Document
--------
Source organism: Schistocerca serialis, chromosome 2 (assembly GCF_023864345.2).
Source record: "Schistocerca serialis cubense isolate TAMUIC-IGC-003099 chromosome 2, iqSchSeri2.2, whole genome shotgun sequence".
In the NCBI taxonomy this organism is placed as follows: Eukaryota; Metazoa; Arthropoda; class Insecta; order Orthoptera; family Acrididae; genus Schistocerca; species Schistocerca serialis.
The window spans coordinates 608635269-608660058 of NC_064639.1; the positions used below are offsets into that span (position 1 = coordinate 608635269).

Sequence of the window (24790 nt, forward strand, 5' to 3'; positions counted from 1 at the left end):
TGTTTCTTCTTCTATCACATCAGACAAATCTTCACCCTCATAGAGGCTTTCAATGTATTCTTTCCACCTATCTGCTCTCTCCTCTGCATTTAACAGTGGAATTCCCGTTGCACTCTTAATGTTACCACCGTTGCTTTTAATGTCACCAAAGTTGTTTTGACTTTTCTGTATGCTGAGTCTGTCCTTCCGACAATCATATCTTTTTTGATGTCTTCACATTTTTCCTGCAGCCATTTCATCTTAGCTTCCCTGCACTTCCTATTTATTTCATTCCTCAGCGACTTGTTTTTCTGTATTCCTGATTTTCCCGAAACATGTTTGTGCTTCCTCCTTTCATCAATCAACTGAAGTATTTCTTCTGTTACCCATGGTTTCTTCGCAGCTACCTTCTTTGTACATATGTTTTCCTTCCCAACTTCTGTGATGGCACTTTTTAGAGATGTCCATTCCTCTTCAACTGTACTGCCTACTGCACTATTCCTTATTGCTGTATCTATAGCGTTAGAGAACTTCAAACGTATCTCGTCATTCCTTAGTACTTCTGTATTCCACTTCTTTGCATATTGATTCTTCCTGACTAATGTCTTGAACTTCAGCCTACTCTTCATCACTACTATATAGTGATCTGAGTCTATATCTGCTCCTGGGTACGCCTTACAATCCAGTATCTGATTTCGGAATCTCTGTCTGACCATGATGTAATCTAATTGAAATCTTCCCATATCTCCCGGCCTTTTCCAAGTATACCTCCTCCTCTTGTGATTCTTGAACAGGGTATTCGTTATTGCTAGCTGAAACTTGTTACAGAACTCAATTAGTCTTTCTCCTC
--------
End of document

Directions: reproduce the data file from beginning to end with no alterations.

Source organism: Schistocerca serialis, chromosome 2 (assembly GCF_023864345.2).
Source record: "Schistocerca serialis cubense isolate TAMUIC-IGC-003099 chromosome 2, iqSchSeri2.2, whole genome shotgun sequence".
In the NCBI taxonomy this organism is placed as follows: Eukaryota; Metazoa; Arthropoda; class Insecta; order Orthoptera; family Acrididae; genus Schistocerca; species Schistocerca serialis.
The window spans coordinates 608635269-608660058 of NC_064639.1; the positions used below are offsets into that span (position 1 = coordinate 608635269).

Sequence of the window (24790 nt, forward strand, 5' to 3'; positions counted from 1 at the left end):
TGTTTCTTCTTCTATCACATCAGACAAATCTTCACCCTCATAGAGGCTTTCAATGTATTCTTTCCACCTATCTGCTCTCTCCTCTGCATTTAACAGTGGAATTCCCGTTGCACTCTTAATGTTACCACCGTTGCTTTTAATGTCACCAAAGTTGTTTTGACTTTTCTGTATGCTGAGTCTGTCCTTCCGACAATCATATCTTTTTTGATGTCTTCACATTTTTCCTGCAGCCATTTCATCTTAGCTTCCCTGCACTTCCTATTTATTTCATTCCTCAGCGACTTGTTTTTCTGTATTCCTGATTTTCCCGAAACATGTTTGTGCTTCCTCCTTTCATCAATCAACTGAAGTATTTCTTCTGTTACCCATGGTTTCTTCGCAGCTACCTTCTTTGTACATATGTTTTCCTTCCCAACTTCTGTGATGGCACTTTTTAGAGATGTCCATTCCTCTTCAACTGTACTGCCTACTGCACTATTCCTTATTGCTGTATCTATAGCGTTAGAGAACTTCAAACGTATCTCGTCATTCCTTAGTACTTCTGTATTCCACTTCTTTGCATATTGATTCTTCCTGACTAATGTCTTGAACTTCAGCCTACTCTTCATCACTACTATATAGTGATCTGAGTCTATATCTGCTCCTGGGTACGCCTTACAATCCAGTATCTGATTTCGGAATCTCTGTCTGACCATGATGTAATCTAATTGAAATCTTCCCATATCTCCCGGCCTTTTCCAAGTATACCTCCTCCTCTTGTGATTCTTGAACAGGGTATTCGTTATTGCTAGCTGAAACTTGTTACAGAACTCAATTAGTCTTTCTCCTC